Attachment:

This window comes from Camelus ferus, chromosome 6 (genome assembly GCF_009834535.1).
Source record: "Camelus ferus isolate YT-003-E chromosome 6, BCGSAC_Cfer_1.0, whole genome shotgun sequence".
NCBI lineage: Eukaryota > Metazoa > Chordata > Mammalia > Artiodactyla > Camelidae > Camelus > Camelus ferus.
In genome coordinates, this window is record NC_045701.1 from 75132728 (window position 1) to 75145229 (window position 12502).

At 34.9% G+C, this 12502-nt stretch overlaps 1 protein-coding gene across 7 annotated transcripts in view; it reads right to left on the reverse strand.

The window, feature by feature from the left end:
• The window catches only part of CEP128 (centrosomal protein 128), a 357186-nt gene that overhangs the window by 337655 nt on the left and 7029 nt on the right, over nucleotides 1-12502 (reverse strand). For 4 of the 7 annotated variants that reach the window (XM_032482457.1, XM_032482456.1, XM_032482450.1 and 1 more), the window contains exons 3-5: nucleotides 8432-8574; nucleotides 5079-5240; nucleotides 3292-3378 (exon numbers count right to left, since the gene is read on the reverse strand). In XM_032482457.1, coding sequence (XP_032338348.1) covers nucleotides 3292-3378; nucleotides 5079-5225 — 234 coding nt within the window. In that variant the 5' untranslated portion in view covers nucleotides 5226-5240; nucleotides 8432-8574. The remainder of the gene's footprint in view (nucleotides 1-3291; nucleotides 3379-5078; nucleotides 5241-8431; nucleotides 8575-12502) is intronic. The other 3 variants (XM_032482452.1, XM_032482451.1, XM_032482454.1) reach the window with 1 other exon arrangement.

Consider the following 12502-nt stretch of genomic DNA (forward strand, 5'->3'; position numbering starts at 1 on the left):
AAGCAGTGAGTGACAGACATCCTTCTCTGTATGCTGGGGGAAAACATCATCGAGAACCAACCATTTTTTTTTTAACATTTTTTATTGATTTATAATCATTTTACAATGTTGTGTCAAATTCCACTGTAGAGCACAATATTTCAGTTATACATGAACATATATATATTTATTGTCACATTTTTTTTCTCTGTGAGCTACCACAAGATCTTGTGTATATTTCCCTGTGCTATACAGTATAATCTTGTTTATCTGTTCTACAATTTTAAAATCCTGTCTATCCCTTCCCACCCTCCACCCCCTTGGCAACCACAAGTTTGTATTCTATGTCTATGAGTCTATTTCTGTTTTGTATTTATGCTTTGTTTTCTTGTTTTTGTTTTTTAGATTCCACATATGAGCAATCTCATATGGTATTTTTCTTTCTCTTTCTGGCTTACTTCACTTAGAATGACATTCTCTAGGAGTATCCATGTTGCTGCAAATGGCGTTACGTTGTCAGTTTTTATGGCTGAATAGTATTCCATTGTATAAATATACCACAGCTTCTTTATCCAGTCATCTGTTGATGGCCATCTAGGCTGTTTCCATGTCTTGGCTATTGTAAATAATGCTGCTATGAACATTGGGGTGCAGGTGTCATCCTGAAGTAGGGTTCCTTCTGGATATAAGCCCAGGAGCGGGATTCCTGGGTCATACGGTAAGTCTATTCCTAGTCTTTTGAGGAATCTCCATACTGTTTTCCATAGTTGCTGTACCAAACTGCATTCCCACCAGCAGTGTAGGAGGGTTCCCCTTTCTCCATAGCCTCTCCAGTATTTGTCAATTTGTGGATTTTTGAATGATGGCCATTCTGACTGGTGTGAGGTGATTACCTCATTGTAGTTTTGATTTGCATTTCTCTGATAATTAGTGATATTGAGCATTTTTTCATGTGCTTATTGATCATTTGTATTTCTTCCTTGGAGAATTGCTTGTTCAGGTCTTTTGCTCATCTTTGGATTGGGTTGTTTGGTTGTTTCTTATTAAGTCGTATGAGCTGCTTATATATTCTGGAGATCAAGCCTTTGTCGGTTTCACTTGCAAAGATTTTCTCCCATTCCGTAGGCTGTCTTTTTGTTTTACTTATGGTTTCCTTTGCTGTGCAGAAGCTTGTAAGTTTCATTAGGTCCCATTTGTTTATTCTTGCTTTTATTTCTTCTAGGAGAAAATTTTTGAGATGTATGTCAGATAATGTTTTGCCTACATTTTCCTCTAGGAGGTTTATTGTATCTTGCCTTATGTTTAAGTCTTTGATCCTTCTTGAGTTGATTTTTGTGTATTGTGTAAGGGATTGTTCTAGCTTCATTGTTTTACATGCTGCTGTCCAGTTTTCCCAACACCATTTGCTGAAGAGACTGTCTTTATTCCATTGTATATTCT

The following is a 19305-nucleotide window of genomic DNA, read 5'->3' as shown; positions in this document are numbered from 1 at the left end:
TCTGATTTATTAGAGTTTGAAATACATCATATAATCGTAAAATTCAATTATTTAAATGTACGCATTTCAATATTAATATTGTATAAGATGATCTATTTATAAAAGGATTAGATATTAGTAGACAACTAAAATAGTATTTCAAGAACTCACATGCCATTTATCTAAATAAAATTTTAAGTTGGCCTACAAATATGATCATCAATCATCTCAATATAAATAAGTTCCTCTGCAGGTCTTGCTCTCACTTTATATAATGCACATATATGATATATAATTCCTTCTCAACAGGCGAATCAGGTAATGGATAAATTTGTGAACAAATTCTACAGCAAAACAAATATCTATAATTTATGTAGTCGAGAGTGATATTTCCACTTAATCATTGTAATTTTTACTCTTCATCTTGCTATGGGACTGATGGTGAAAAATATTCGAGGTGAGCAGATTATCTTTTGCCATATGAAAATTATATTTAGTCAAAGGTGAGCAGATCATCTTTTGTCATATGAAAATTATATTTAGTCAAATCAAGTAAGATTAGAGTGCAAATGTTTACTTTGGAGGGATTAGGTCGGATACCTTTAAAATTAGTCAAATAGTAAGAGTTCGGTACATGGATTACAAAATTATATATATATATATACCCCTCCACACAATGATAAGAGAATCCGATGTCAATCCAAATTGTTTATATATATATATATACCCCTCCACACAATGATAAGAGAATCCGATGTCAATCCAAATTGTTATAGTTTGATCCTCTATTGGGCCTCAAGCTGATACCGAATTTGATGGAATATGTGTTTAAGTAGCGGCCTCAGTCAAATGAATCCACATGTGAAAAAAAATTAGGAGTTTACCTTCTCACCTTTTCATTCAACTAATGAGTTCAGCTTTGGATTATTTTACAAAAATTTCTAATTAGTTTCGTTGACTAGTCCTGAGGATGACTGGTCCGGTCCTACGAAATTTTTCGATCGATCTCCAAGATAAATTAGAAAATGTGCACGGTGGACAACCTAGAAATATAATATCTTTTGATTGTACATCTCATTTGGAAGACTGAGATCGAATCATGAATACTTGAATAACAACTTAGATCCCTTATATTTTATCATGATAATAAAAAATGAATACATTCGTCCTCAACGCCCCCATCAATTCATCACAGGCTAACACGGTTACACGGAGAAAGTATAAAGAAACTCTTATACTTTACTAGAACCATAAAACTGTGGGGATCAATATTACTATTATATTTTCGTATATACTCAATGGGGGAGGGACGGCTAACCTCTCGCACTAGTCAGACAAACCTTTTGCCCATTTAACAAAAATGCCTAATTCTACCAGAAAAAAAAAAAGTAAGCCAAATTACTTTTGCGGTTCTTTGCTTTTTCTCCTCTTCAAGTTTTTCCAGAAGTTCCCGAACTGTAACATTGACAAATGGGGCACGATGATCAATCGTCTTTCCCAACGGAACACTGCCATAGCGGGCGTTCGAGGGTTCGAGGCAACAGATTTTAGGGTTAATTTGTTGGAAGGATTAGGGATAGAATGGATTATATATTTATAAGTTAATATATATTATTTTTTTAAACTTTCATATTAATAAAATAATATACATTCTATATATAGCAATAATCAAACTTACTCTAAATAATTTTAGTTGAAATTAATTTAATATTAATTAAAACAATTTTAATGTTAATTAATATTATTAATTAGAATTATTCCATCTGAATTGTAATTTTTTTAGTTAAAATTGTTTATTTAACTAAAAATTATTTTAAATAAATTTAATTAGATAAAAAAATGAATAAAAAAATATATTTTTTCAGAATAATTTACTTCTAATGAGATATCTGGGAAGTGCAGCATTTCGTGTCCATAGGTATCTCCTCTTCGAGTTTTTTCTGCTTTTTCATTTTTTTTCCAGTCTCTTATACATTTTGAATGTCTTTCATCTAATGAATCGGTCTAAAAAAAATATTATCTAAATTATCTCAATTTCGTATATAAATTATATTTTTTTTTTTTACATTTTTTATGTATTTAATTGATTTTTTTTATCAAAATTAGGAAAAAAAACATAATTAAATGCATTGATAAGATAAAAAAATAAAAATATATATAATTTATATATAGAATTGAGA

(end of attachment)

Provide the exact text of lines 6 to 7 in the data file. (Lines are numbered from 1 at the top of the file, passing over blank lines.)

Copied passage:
The window, feature by feature from the left end:
• The window catches only part of CEP128 (centrosomal protein 128), a 357186-nt gene that overhangs the window by 337655 nt on the left and 7029 nt on the right, over nucleotides 1-12502 (reverse strand). For 4 of the 7 annotated variants that reach the window (XM_032482457.1, XM_032482456.1, XM_032482450.1 and 1 more), the window contains exons 3-5: nucleotides 8432-8574; nucleotides 5079-5240; nucleotides 3292-3378 (exon numbers count right to left, since the gene is read on the reverse strand). In XM_032482457.1, coding sequence (XP_032338348.1) covers nucleotides 3292-3378; nucleotides 5079-5225 — 234 coding nt within the window. In that variant the 5' untranslated portion in view covers nucleotides 5226-5240; nucleotides 8432-8574. The remainder of the gene's footprint in view (nucleotides 1-3291; nucleotides 3379-5078; nucleotides 5241-8431; nucleotides 8575-12502) is intronic. The other 3 variants (XM_032482452.1, XM_032482451.1, XM_032482454.1) reach the window with 1 other exon arrangement.